28 Great Alaska Shootout, Anchorage
The UM Alumni Association has as its mission statement “to identify and meet the needs of the University, its alumni, students and friends.” The association has been doing just that since its founding in 1901. The association’s board of directors made the strategic decision to increase outreach programming to the growing alumni base. This increased level of activity—at the regional, national and international levels—influences all our funding. The directors continue to look at all appropriate revenue-generating activities, including increasing the alumni endowment fund. As a consequence, the association’s budget has grown from $40,000 in 1989 to more than $300,000 at the beginning of the 2002/2003 fiscal year. Part of this budget supports alumni recognition programs such as Distinguished Alumni Awards, Montana Alumni Awards and Community Service Awards. The accompanying charts indicate revenue raised and corresponding expenditures in fiscal year 2001/2002.
Alert Reader Scores on Birthday Gift
By Betsy Holmquist
Remember the time you received the perfect birthday gift? The gift you thought you’d never, ever get?
Remember the “Found UM Class Ring” item in the last Montanan?
When Fred G. McDaniel ’94, Camden, South Carolina, turned thirty-one last May, the first birthday gift his wife, Mary Kuhlmann McDaniel ’93, had him open was a small package from the UM Alumni Office. “He just looked at it,” Mary wrote, “then at me with the funniest look on his face. Is this mine?” Fred asked. “I didn’t say anything,” Mary continued, “and had him look further into the box—at the note [from Alumni Director Bill Johnston] and the found-ring story.”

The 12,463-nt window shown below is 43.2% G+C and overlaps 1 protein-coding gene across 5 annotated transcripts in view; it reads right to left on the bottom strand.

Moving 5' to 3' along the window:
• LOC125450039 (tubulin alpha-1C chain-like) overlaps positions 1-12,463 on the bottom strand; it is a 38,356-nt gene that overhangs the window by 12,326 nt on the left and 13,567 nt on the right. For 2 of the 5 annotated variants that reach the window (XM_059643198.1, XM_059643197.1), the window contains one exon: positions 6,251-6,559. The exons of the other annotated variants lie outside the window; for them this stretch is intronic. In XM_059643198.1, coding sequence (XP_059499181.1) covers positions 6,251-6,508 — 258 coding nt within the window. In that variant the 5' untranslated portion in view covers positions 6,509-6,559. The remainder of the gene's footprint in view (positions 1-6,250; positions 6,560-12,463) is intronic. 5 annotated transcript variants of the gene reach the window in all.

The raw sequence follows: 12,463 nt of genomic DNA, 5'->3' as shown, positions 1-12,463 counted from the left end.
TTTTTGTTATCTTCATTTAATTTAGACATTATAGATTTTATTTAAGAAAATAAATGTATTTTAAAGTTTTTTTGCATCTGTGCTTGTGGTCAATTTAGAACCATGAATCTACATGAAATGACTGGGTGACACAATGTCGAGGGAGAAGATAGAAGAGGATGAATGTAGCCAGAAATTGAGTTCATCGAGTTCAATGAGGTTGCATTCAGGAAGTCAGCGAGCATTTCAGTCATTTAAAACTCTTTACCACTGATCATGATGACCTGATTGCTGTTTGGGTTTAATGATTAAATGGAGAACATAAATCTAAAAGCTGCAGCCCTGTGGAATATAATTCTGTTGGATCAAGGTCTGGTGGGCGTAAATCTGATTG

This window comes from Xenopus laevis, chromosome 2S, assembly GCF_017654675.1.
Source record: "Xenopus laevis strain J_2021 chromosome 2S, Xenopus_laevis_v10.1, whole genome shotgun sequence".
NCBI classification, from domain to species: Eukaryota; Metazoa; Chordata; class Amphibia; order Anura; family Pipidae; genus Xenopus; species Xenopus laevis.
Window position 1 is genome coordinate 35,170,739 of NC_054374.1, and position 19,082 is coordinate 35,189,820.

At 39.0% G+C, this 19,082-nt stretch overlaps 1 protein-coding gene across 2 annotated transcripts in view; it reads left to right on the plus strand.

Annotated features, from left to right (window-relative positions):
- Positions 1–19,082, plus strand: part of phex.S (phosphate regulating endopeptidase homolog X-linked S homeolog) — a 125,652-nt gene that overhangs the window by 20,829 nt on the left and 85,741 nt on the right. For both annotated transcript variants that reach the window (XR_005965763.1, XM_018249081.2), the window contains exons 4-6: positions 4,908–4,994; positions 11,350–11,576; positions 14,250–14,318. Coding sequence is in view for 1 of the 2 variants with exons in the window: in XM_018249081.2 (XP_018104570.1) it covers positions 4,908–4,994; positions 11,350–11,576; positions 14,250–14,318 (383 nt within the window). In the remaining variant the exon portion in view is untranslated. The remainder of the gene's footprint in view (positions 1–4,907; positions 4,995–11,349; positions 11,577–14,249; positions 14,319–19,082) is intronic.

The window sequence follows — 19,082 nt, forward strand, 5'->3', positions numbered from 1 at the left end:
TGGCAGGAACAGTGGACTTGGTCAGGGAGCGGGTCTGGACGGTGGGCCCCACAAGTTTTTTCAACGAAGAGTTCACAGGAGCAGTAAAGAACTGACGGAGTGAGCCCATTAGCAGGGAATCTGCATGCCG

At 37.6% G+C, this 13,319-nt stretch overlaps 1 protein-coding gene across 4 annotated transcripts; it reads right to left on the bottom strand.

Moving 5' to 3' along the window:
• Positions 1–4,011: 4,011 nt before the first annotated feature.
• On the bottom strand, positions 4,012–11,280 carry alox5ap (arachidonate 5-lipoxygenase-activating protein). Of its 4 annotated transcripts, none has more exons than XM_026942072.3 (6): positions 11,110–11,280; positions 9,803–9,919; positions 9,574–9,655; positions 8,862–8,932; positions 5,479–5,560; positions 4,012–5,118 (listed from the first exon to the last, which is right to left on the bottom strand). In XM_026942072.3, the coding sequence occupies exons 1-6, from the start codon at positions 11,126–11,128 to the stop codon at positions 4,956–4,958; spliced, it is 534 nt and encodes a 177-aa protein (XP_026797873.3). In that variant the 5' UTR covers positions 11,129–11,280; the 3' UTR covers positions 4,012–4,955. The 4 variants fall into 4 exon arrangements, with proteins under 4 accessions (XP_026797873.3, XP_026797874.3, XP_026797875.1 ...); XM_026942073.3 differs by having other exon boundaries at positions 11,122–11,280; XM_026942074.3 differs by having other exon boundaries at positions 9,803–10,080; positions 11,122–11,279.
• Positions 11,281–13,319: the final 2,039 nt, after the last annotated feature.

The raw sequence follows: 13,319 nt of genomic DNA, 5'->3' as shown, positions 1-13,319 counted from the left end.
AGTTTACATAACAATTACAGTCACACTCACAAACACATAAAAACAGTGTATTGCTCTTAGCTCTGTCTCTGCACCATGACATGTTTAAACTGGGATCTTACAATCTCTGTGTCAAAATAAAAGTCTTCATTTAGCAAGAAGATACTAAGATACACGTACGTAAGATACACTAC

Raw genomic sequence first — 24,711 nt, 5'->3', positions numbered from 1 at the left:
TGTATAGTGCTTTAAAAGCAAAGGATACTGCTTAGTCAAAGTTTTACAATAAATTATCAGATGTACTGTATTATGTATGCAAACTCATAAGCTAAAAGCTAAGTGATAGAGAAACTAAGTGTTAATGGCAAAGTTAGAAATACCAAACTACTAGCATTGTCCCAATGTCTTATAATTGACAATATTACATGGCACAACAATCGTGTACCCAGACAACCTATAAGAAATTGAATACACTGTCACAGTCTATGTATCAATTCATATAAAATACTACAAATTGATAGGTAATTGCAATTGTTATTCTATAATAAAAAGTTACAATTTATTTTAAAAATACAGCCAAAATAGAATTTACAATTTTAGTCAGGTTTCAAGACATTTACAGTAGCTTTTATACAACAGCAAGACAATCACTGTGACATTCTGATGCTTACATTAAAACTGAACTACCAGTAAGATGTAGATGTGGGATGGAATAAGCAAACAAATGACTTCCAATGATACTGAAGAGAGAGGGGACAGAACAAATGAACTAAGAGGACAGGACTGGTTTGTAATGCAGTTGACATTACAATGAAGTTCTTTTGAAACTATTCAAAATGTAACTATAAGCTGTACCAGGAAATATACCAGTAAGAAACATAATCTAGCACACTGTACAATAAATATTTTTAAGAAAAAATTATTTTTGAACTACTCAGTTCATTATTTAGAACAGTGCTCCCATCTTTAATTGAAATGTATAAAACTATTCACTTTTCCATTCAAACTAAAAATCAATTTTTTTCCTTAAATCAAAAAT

Fred’s mother had bought him a class ring as a graduation gift in 1994. Within a month, however, the ring was lost. By the end of that year, Fred and Mary had gotten married and moved from Charleston to James Island. In 1995, a workman at the McDaniels’ former home found the ring in a pile of building materials near the driveway.
He gave it to his wife, who put the ring in her jewelry box for safekeeping. Fred, meanwhile, tried reordering a replacement—no luck—and found it difficult to admit to his mother why he wasn’t wearing her graduation gift.
Late last year, Eva Tobias, the woman with the ring, returned it to the UM Alumni Office and we ran the story. On Friday, May 10, Mary McDaniel called our office after reading the item in the spring 2002 Montanan. She identified the ring and mentioned Fred’s birthday, the following Monday. “We’ll get it there,” Bill promised and off went the ring.
“Fred kept swearing that he had his name engraved inside,” Mary continued, “but we decided something may have rubbed it out. The next morning I remembered we still had the original receipt filed away. I dug it out and sure enough, it did say that he’d had his name engraved. We took the ring into the bright light of a window and there it was. You can very faintly make out his name. That made it all even more surreal to him. It’s been a great story to tell and thanks for getting it sent overnight. Fred says it’s one of the coolest surprises he’s ever gotten!”
Fred, director of assessment for the Richland School District, and Mary have two children, daughter Zoë, two, and newly arrived son, Zane, born, June 26—another delightful gift for the McDaniels family this year.